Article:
5 Signs of Pushover Parents
2. Avoiding Conflict
Many parents find it easier to give in to their tween or teen's demands than get into yet another argument, so they become more lenient than they'd like. This may be particularly true for parents who didn't like the strict way that they were raised, so they relax the rules.
"As kids hit puberty, that's when conflict within the family increases," says Madeline Levine, PhD, author of Teach your Children Well. "The constant door in your face, 'I don't want to talk about it' and rolled eyes. But the exhaustion that comes with it is not a reason to back off on the mandatory rules."
You can let some minor things slide, if you really hate conflict, but it's crucial to your credibility as a parent to continue being tough about the things that matter.
"Pick your battles, but don't bow out," Levine says. "Forget about the hair color and save it for the piercing. Parents can't afford to back down."
3. Making School an Excuse
Savvy teens who want to shirk their responsibilities at home often use schoolwork as an excuse, because parents are usually pushovers for anything supposedly related to academics.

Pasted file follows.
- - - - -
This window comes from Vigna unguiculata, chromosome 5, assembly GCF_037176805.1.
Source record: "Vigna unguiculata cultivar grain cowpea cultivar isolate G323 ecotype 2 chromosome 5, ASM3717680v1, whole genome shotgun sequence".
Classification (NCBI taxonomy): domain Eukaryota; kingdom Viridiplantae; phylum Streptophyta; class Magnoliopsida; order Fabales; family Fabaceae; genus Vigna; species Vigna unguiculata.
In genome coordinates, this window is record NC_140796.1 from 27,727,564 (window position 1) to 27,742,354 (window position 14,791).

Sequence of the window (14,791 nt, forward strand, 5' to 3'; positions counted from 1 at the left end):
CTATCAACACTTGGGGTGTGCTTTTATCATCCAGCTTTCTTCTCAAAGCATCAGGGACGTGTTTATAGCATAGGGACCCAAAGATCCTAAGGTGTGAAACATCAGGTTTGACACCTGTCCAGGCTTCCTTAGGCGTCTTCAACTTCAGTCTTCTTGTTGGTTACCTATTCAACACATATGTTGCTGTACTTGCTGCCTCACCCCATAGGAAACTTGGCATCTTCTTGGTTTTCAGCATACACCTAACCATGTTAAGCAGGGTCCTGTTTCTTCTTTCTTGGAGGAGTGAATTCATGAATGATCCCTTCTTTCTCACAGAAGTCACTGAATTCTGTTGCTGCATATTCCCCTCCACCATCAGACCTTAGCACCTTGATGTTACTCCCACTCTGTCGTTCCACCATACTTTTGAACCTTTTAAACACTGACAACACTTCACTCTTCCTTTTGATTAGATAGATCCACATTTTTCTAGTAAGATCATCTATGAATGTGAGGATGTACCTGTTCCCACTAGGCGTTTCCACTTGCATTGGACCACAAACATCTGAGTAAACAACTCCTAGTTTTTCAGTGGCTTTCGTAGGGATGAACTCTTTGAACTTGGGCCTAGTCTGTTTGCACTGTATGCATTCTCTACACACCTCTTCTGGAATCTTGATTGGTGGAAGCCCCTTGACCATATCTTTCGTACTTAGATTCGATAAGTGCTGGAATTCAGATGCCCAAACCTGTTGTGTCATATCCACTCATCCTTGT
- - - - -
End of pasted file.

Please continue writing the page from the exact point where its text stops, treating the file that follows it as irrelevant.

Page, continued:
"There isn't a kid in America that doesn't know that saying, 'I'm going to be studying' takes precedence over chores," Levine says.
You may think that you're helping your child by doing his chores for him, but your permissiveness could hurt him in the long run.
"When kids go out into the community, they have to have some skills," Levine says. "Out in the real world, nobody says, 'I'm going to clear the table for you.'"
To ensure that your child becomes a well-rounded adult, require him to follow through on all of his responsibilities, not just those that could boost his GPA.
"We have the CEO model of parenting: How'd you do on this test, what's your GPA this semester," Levine says, "but parenting is really 30 years down the line -- making sure they have good relationships, good jobs, and become good parents themselves, not just making sure they get into the right school."
4. Trying to Be a Friend to Your Teen
Some overly permissive parents are more concerned with their teenagers liking them than being effective authority figures.
"A friend can't tell another friend: 'You're not allowed to do this,' but a parent must say that to a 14- or 15-year-old," Sax says. "Some 'cool' moms don't feel they have any authority to exercise."
Teens need authoritative parents to help them make the right choices, not friends to gossip with, Sax says. If you're ready to change your relationship with your teen, you need to own that and make a big change.
"Sit down with your son or daughter and say, 'I haven't been doing this right,'" Sax says. "Trying to do this gradually doesn't work. There's not a smooth transition from peer to parent."